Here is a snapshot update of some of the work that's been going on in The Natural Step New Zealand office lately. It was originally posted as part of the Spring 2013 Stepping Stones Newsletter.
With its diverse network of Natural Step associates, TNS New Zealand engages in a rich array of initiatives that span Kiwi society. Whether it’s examining how a western-born framework for strategic sustainable development translates to an indigenous Māori context, offering sustainability training to businesses, community development, translating the living building challenge to local conditions, or delving into what sustainable health sector policies would look like, our New Zealand associates are working to bring a systems perspective and strategic sustainability to every arena in their beautiful country.
A Shift in Leadership Roles
|Ian Challenger, executive director of TNS NZ
The annual general meeting of TNSNZ in March brought some shifts in leadership. Simon Harvey has moved from the executive director role to chairing the board, while Ian Challenger takes the vacated executive director seat. The other board members to be elected were Steve Henry, Karen Walshe and Jerome Partington.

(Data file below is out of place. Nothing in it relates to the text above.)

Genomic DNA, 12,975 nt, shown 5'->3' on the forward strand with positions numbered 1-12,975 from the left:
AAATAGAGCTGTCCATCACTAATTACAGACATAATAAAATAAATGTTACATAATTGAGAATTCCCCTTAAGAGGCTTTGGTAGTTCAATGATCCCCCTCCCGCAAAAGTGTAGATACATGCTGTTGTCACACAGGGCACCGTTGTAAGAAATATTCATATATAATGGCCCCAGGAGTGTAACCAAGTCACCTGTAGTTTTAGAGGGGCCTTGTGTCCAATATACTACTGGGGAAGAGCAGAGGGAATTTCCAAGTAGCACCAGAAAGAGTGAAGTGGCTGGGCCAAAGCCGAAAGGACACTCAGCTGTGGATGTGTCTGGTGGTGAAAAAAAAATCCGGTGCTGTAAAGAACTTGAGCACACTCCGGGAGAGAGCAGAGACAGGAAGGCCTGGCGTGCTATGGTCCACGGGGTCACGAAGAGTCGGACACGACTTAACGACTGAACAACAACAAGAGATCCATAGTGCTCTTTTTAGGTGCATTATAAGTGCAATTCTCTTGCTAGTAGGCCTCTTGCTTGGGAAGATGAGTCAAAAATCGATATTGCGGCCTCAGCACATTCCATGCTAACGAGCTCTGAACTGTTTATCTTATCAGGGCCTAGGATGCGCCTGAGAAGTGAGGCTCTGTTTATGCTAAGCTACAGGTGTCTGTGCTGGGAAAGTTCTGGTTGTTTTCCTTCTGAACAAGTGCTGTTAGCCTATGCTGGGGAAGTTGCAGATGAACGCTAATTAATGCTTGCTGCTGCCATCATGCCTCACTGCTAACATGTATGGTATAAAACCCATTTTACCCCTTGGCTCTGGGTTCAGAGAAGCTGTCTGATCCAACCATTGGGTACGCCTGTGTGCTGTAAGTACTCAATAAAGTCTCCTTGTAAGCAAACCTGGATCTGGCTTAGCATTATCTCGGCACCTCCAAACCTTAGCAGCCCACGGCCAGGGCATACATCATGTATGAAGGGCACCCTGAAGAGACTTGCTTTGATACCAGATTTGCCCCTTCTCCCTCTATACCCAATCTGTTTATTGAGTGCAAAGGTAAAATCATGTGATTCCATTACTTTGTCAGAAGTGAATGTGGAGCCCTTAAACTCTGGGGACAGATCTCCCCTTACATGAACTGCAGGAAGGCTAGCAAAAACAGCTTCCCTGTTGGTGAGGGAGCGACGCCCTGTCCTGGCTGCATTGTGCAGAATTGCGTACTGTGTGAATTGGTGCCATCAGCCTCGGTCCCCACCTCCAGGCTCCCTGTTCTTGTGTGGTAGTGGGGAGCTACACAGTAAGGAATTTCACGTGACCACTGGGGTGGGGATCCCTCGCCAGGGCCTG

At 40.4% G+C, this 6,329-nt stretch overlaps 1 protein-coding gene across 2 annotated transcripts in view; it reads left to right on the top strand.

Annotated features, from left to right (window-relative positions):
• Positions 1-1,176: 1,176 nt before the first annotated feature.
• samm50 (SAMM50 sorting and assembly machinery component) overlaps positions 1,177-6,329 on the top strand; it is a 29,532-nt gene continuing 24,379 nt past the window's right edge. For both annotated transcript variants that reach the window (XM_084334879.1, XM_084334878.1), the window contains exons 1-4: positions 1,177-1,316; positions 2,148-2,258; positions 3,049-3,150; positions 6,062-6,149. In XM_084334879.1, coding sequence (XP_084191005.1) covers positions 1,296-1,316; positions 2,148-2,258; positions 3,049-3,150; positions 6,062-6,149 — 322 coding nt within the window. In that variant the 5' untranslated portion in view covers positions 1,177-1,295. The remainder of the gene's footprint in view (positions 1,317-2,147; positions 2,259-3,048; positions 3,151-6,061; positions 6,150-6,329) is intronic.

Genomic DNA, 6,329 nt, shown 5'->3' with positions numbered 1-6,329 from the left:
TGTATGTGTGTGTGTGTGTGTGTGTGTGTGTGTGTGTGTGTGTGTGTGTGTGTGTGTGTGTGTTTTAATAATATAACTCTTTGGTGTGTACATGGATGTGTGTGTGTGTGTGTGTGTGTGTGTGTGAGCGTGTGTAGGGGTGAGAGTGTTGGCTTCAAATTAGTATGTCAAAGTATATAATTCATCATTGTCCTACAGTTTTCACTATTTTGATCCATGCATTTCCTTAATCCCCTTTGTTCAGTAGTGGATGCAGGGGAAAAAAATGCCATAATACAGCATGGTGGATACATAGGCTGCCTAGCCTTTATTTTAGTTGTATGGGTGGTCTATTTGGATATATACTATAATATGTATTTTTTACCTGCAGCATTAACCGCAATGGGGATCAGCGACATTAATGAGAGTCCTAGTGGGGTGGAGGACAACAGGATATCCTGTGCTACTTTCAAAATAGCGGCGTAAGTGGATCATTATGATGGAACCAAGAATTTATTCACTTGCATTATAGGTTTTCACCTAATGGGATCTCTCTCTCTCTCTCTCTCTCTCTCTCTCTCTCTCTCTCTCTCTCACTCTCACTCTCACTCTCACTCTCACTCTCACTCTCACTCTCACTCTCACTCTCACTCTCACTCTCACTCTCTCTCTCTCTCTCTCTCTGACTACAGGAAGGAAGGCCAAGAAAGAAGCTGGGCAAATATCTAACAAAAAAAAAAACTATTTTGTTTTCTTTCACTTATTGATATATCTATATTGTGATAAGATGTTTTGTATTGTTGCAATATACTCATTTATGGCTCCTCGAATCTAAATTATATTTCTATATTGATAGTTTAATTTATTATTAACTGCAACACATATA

Ian, a Sustainable Development Analyst for NZ’s leading coastal and freshwater research institute will bring a new set of skills and fresh energy to the executive director role, with his background in local government research and fundraising.
The TNS community wishes the group well as they settle into their new roles.
He Poutama Māori: Transferring Indigenous Philosophy To a Sustainability Framework
Ian Challenger has spent the last year exploring how to make the Framework for Strategic Sustainable Development (FSSD) relevant to the Māori worldview, which is is highly values based and difficult to incorporate into New Zealand’s ‘westernised’ economy. However, the FSSD appeared to have the potential to bridge the gap between worlds as there are similarities between the FSSD and how Māori perceive, value and operate in the natural world.
At the same time, if it was to fulfil its potential with this community, the FSSD needed adapting to an indigenous context. In its orthodox form, the FSSD does not suit the cyclical Māori philosophy. Nor does it incorporate Māori values.
Working with Māori to analyse the FSSD, a new model is being developed that would communicate its principles and approach using the Māori cosmology and stories of their Atua (gods), that explain their place in the universe.
This research has provided lessons on how to make the FSSD relevant to an indigenous community, the importance of communication and the place of knowledge, all of which could be of relevance to the wider FSSD community.
For more information, please contact Ian Challenger: Ian.Challenger(at)cawthron.org.nz.
Business Training: Adding Sustainable Value
Adding Sustainable Value was developed as a leading business improvement training course through collaboration between TNSNZ, Otago Polytechnic and the Sustainable Business Network (SBN). It offers a robust business analysis and strategic planning approach (underpinned by the FSSD), the Sustainable Business Network’s Get Sustainable Challenge benchmarking tool plus entry to its national business awards—the biggest in New Zealand.